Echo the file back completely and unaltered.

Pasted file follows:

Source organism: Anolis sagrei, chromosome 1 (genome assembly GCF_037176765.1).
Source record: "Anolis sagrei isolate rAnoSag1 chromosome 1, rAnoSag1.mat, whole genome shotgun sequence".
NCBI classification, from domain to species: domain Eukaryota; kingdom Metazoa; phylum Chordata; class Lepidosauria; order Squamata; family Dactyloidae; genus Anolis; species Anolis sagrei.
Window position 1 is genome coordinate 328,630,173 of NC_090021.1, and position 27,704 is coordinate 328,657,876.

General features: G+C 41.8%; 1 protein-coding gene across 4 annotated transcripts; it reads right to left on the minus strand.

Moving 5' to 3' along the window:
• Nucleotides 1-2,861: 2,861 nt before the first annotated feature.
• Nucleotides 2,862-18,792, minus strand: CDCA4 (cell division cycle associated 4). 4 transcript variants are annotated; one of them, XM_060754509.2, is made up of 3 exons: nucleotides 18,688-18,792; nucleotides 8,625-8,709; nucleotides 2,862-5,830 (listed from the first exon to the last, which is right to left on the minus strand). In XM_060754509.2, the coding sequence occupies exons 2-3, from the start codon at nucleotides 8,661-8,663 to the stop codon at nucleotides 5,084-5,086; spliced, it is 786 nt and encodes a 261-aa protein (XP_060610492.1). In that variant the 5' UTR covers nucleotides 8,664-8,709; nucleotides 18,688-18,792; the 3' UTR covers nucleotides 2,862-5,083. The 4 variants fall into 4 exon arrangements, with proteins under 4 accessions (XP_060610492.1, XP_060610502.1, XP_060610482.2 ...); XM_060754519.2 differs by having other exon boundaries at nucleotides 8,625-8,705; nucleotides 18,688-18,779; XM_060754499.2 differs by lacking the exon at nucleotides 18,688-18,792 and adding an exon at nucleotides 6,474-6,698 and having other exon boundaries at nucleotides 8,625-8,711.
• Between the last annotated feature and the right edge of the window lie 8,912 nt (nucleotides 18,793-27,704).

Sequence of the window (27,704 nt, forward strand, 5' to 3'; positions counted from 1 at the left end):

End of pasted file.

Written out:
Source organism: Anolis sagrei, chromosome 1 (genome assembly GCF_037176765.1).
Source record: "Anolis sagrei isolate rAnoSag1 chromosome 1, rAnoSag1.mat, whole genome shotgun sequence".
NCBI classification, from domain to species: domain Eukaryota; kingdom Metazoa; phylum Chordata; class Lepidosauria; order Squamata; family Dactyloidae; genus Anolis; species Anolis sagrei.
Window position 1 is genome coordinate 328,630,173 of NC_090021.1, and position 27,704 is coordinate 328,657,876.

General features: G+C 41.8%; 1 protein-coding gene across 4 annotated transcripts; it reads right to left on the minus strand.

Moving 5' to 3' along the window:
• Nucleotides 1-2,861: 2,861 nt before the first annotated feature.
• Nucleotides 2,862-18,792, minus strand: CDCA4 (cell division cycle associated 4). 4 transcript variants are annotated; one of them, XM_060754509.2, is made up of 3 exons: nucleotides 18,688-18,792; nucleotides 8,625-8,709; nucleotides 2,862-5,830 (listed from the first exon to the last, which is right to left on the minus strand). In XM_060754509.2, the coding sequence occupies exons 2-3, from the start codon at nucleotides 8,661-8,663 to the stop codon at nucleotides 5,084-5,086; spliced, it is 786 nt and encodes a 261-aa protein (XP_060610492.1). In that variant the 5' UTR covers nucleotides 8,664-8,709; nucleotides 18,688-18,792; the 3' UTR covers nucleotides 2,862-5,083. The 4 variants fall into 4 exon arrangements, with proteins under 4 accessions (XP_060610492.1, XP_060610502.1, XP_060610482.2 ...); XM_060754519.2 differs by having other exon boundaries at nucleotides 8,625-8,705; nucleotides 18,688-18,779; XM_060754499.2 differs by lacking the exon at nucleotides 18,688-18,792 and adding an exon at nucleotides 6,474-6,698 and having other exon boundaries at nucleotides 8,625-8,711.
• Between the last annotated feature and the right edge of the window lie 8,912 nt (nucleotides 18,793-27,704).

Sequence of the window (27,704 nt, forward strand, 5' to 3'; positions counted from 1 at the left end):